Orme Mathletes repeat first place wins at NAU-Yavapai County competition
Math students from Orme School took home major trophies and medals again this year at the regional mathematics competition on Jan. 26 on the Embry-Riddle Aeronautical University campus in Prescott.
Sixteen students competed from all secondary grades and took home five trophies, 18 medals, and four first place awards in the 2012 Northern Arizona University-Yavapai County Mathematics Competition.
About 300 students from 15 public and private schools participated in the annual event, which began at 8 a.m. with a 75-minute individual exam and a 30-minute team exam.
The highest scoring team from each school in the Team Competition moved on to the College Bowl, which is a multi-round, elimination event similar to Jeopardy where pairs of teams of up to four students vie to hit the buzzer first with the correct answer. In the final elimination round, the Orme team correctly answered all five math problems in less than two minutes to defeat a very strong team from Tri-City Prep. The team consisted of Kirk Kang, Victor Wang, Richard Liu and Jack An.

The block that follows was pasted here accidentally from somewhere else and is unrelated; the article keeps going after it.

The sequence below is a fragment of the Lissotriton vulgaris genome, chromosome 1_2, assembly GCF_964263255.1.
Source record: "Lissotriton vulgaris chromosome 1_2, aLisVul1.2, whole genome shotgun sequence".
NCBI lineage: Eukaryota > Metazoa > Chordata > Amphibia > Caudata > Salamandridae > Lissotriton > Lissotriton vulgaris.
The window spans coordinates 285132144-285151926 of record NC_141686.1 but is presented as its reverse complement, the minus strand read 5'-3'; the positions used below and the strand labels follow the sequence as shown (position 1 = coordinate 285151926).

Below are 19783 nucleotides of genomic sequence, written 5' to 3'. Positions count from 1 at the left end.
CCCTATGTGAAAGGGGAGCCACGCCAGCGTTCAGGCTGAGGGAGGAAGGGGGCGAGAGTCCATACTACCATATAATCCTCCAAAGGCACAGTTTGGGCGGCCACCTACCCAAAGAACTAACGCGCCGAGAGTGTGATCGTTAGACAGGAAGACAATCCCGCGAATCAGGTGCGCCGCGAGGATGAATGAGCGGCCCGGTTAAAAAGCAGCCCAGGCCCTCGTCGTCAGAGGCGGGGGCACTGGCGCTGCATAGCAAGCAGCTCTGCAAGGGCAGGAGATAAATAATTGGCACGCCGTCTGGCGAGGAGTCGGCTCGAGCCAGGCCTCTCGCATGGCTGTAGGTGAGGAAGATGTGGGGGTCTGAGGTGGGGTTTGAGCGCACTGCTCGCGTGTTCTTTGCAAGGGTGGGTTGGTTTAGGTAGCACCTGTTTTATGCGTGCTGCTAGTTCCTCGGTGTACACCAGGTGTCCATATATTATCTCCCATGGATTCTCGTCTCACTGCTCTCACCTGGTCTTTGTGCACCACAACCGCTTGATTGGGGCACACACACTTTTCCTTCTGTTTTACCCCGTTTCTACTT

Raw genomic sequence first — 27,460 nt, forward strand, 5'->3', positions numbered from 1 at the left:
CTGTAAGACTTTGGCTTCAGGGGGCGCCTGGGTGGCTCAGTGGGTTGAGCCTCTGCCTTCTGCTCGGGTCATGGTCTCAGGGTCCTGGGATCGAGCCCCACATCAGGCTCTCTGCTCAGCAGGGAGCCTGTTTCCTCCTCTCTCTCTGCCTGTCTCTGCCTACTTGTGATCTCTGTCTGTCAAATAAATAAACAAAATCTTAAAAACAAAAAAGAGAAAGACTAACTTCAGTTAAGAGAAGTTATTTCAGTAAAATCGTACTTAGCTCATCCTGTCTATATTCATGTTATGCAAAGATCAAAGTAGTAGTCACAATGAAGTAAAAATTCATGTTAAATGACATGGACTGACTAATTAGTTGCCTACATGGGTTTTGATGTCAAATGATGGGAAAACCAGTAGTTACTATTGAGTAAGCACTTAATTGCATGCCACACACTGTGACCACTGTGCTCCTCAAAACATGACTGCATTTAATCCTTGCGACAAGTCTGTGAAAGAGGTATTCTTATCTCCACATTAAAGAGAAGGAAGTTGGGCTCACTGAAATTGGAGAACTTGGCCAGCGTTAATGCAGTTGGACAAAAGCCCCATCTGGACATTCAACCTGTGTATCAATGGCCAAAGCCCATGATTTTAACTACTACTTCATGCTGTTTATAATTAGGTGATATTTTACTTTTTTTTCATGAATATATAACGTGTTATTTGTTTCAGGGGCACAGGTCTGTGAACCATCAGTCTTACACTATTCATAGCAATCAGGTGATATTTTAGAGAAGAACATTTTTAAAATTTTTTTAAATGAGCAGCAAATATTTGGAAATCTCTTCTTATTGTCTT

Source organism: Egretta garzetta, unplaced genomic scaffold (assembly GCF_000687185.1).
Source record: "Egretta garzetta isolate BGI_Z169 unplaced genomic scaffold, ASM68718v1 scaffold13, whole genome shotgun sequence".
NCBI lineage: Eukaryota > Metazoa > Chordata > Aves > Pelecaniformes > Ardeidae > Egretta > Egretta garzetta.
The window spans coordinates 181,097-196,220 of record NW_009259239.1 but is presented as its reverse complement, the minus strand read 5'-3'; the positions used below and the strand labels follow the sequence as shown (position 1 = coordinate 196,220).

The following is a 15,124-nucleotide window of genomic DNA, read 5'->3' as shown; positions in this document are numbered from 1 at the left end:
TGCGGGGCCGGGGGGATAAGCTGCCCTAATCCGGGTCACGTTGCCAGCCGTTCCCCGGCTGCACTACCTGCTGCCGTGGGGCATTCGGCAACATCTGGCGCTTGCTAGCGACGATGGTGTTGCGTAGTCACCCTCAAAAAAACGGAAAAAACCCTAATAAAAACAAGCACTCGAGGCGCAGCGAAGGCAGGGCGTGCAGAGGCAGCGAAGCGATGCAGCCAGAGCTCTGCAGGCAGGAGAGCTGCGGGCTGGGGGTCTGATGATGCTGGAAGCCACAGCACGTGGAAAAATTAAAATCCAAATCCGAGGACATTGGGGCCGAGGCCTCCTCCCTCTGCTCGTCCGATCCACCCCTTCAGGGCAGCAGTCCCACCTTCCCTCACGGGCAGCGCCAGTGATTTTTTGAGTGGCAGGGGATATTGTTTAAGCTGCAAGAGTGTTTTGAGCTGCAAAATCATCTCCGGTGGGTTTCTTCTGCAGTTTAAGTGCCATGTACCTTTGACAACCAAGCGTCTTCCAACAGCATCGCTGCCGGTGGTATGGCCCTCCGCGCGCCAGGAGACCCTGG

To provide competitive equality for younger students in the individual exams, students of high school age were scored in levels; Level 1 beginning with Algebra classes to Level 5, at or above Calculus.
Orme School's awards include:
First place in College Bowl.
Second place in the Team Competition
First, sixth and eighth place Individual Score Awards.
First and fifth place Level 5 Individual Award.
Second and third place Level 4 Individual Award.
First place Level 5 School Award (school average of individual exam scores).
First place Level 4 School Award.
Third place Level 3 School Award.
The Orme School offers a broad-based mathematics and science program to challenge its students of all abilities, including courses featuring business and consumer math, to the rigorous Advanced Placement courses in AP Calculus AB, AP Calculus BC, AP Statistics, AP Physics C: Mechanics, Advanced Physics: Electricity and Magnetism, which gain college level credit via the College Board AP Exams.